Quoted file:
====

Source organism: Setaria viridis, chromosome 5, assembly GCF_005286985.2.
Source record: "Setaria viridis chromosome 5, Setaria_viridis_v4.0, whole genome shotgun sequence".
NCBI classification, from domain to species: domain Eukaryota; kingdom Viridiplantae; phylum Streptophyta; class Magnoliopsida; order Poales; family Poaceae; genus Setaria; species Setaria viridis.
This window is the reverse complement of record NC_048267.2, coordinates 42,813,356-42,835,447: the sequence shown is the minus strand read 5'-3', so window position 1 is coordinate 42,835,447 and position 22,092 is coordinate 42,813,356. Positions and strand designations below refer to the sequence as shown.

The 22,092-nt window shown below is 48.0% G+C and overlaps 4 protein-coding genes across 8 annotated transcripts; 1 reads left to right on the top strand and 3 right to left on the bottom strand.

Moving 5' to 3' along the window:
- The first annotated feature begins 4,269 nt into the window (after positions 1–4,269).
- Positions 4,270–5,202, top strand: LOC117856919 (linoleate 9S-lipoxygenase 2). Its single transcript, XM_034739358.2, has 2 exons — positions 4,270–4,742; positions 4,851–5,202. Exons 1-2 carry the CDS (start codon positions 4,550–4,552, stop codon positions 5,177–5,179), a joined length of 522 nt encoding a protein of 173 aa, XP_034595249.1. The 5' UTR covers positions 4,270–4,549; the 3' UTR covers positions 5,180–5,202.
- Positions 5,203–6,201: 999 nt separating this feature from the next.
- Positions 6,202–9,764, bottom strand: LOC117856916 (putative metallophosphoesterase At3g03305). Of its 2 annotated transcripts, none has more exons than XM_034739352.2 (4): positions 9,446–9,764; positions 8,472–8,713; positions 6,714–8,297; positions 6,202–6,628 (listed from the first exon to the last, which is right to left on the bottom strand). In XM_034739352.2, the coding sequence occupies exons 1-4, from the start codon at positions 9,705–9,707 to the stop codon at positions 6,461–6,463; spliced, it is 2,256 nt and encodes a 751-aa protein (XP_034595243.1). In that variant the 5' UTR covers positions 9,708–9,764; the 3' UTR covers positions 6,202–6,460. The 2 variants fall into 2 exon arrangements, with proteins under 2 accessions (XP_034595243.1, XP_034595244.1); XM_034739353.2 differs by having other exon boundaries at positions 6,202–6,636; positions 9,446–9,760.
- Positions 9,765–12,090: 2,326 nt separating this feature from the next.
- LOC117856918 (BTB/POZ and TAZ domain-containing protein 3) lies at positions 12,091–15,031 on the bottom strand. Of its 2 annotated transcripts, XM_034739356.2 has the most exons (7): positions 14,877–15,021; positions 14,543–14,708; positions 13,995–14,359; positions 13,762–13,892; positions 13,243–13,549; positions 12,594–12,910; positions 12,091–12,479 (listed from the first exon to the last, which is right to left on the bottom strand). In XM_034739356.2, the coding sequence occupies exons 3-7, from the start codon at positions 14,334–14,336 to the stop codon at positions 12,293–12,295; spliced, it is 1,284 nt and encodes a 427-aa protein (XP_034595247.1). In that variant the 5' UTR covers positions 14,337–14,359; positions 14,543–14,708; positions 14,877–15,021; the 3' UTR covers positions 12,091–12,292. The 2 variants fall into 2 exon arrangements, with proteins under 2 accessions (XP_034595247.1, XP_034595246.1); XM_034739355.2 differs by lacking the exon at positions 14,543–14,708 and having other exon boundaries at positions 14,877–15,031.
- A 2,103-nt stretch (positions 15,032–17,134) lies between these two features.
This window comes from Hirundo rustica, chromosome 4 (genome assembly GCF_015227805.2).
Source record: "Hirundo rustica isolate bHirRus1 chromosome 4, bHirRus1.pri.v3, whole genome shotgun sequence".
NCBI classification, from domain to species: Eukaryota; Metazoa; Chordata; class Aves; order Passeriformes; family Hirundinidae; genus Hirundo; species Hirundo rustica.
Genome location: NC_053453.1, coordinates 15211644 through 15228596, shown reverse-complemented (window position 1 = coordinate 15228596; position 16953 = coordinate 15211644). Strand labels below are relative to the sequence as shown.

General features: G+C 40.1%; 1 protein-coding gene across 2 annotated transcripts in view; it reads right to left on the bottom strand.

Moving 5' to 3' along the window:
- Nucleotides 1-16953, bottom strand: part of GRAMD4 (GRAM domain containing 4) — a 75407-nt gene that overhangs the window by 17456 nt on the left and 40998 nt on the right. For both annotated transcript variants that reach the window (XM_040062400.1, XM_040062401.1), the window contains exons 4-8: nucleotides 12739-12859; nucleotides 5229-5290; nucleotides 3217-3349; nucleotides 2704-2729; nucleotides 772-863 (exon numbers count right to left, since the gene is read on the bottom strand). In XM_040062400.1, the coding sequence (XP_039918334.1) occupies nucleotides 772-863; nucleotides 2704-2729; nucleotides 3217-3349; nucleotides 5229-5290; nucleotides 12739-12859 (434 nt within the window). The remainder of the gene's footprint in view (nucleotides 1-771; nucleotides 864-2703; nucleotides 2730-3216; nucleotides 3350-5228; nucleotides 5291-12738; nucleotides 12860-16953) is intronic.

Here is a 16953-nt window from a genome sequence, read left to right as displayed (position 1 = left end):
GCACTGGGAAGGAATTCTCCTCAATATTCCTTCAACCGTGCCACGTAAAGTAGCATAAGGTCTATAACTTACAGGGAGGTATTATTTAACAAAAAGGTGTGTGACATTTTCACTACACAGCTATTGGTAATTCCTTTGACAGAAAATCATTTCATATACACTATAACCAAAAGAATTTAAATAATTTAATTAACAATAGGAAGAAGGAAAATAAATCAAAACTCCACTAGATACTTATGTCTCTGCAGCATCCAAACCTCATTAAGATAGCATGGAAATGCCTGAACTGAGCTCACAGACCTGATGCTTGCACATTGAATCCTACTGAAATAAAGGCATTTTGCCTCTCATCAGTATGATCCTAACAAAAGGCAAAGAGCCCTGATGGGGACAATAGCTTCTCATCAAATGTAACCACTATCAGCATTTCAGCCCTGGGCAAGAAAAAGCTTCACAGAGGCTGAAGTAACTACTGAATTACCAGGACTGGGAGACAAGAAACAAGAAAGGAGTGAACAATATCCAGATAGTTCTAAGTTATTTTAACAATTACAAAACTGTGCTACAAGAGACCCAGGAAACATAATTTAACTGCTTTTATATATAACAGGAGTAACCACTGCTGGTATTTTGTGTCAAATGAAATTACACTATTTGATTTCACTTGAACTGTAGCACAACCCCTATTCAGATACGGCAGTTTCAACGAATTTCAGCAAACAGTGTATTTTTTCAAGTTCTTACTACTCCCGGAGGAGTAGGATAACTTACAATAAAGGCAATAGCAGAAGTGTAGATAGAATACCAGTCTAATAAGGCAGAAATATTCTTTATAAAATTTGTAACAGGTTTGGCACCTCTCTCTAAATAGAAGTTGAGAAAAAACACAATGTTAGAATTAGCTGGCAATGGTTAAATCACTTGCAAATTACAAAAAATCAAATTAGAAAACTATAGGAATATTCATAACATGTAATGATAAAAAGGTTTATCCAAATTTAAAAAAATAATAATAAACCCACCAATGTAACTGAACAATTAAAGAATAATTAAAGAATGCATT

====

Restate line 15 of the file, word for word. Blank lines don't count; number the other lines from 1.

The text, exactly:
Source record: "Hirundo rustica isolate bHirRus1 chromosome 4, bHirRus1.pri.v3, whole genome shotgun sequence".